REVIEW: The Science of Jurassic World : The Dinosaur Facts Behind the Films by Jon Brake and Jon Chase
A tale of some of the most amazing creatures ever to grace this tiny planet—unearth how the science fiction of the Jurassic World franchise inspired the evolution of dinosaur science.
It all began in 1993. Jurassic Park was a movie landmark in the development of computer-generated imagery and animatronic visual effects. Jurassic Park became the highest-grossing movie of that year, and the highest-grossing film ever at the time, a record held until the 1997 release of Titanic. The field of dinosaur science has blossomed by leaps and bounds and branched out in recent years, in no small part to this iconic movie series.
In The Science of Jurassic World, we experience the amazing story of the birth of the dinosaurs, how they evolved to world dominance, how some became gargantuan in size, how others grew wings and flew, and how the rest of them met an untimely end. Chapters include:
How did Jurassic Park transform dinosaur science?
Was Dr. Alan Grant’s job a walk in the park?
What’s with the giant dinosaur poop?
When will we clone dinosaurs?
And so much more!
Discover how some of cinema’s most incredible creations do justice to the jaw-dropping evolution of these fantastic creatures.
The movie franchise is famous and arguably launched the studies and careers of many scientists. Since the first one in 1993, our knowledge about these amazing animals has grown by leaps and bounds – in part fueled by interest caused by the movies. How does what we’ve seen on screen stack up to current thoughts on how dinosaurs actually looked and acted? The writing style here is light and breezy with short chapters that allow you to dip into and out of the book.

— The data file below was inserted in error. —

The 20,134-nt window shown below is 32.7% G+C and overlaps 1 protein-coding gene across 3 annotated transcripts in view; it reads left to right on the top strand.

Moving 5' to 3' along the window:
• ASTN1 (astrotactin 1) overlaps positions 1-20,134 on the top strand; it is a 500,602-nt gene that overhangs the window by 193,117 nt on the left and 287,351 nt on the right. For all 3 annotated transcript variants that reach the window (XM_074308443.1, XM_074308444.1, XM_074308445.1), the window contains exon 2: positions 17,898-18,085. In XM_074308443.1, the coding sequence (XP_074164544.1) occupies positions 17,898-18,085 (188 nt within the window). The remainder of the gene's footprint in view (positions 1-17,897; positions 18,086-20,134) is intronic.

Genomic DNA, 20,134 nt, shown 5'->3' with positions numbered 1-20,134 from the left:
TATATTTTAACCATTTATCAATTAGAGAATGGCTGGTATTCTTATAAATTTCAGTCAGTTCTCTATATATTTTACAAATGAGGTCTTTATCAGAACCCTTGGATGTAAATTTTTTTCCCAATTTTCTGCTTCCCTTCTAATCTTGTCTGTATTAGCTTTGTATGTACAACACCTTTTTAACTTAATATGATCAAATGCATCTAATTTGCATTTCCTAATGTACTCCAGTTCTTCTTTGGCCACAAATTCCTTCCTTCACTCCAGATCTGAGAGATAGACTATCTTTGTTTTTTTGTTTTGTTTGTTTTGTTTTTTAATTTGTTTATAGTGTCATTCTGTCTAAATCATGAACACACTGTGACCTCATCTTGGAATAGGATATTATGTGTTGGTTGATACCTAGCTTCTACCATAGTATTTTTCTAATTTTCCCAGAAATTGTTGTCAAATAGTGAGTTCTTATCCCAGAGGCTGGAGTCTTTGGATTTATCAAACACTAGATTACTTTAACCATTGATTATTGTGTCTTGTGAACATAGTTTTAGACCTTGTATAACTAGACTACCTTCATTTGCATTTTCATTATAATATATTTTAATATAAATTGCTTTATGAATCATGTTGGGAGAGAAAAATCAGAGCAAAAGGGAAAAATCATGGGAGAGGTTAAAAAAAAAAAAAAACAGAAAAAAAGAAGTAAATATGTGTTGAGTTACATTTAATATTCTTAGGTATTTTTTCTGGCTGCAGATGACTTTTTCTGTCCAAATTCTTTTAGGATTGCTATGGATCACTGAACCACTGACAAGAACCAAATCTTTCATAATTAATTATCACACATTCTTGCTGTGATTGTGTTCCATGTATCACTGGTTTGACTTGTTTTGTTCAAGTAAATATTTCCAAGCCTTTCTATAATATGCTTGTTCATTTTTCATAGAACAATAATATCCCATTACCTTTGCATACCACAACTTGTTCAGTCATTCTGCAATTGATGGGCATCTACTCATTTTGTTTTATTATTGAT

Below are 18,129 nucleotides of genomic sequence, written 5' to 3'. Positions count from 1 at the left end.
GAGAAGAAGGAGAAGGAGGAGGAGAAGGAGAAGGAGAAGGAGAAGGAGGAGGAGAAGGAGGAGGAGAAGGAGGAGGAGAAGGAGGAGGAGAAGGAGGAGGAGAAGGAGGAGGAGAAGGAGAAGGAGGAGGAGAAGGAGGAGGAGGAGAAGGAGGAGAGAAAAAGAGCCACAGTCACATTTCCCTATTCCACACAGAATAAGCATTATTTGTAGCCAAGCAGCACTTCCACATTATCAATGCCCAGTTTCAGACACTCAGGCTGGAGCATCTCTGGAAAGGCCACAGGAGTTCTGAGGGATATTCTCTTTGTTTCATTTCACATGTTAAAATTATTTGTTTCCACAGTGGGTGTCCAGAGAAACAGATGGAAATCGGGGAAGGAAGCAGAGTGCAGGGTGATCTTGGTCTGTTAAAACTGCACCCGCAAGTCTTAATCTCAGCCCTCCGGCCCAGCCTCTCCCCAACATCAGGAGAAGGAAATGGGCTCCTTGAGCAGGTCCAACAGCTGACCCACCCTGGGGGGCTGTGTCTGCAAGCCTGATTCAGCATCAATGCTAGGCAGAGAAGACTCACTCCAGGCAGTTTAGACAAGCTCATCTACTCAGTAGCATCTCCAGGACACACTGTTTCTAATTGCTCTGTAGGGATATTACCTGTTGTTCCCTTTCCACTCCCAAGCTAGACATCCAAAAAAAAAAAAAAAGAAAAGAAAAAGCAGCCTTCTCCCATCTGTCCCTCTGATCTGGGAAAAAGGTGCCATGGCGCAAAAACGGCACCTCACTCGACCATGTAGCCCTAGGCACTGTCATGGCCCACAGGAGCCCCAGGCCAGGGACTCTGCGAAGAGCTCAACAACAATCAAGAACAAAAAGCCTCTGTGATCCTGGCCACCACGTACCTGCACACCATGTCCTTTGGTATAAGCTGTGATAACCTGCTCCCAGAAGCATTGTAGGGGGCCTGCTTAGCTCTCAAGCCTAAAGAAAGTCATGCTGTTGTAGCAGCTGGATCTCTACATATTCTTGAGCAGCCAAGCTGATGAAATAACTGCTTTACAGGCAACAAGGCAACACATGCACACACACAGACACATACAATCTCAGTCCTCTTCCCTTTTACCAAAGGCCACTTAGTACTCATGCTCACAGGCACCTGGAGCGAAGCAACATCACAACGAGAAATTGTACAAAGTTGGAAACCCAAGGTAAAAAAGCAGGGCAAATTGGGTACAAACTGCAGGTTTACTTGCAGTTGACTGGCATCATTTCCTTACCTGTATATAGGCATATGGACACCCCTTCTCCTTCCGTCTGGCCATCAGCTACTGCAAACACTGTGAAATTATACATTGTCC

A lot of the opening chapter squees about how the book/film franchise launched paleontology from a niche study to a (more) sought after degree then recaps changing historical views of how (European Christian) people viewed the world from Medieval times through the growth of scientific studies. Kind of dull if you’ve read much about the subject. Then (finally!) we get to the comparison of the films with past and present dinosaur knowledge.
The idea of getting dino DNA from mosquitoes in amber is debunked. Studies have shown that DNA is almost totally degraded at 6.8 million years. How fast did dinosaurs move and could a T Rex chase down a jeep? Did they flock in herds? Why didn’t the most recent movies include feathered dinosaurs? If we could clone them, could dinosaurs be trained? How are dino skeletons excavated, polished up, and mounted for displays? What do we know about how dinosaurs acted and how can we know this? Let’s talk about dino poo and sex.
So there’s all this and so much more. Plus a rather silly bit about former President Trump that I have no idea why it was there. Looking back at the first film from a distance of almost 30 years, we can see just how much more knowledge we have gained in that short amount of time. New dinosaur species are being found every week, new ways of studying fossils, trackways, nests and other remnants of dinosaurs are being tried that are allowing us to understand more and amazing things about them. If you like a bit of dino science mixed with Hollywood, here’s your book. B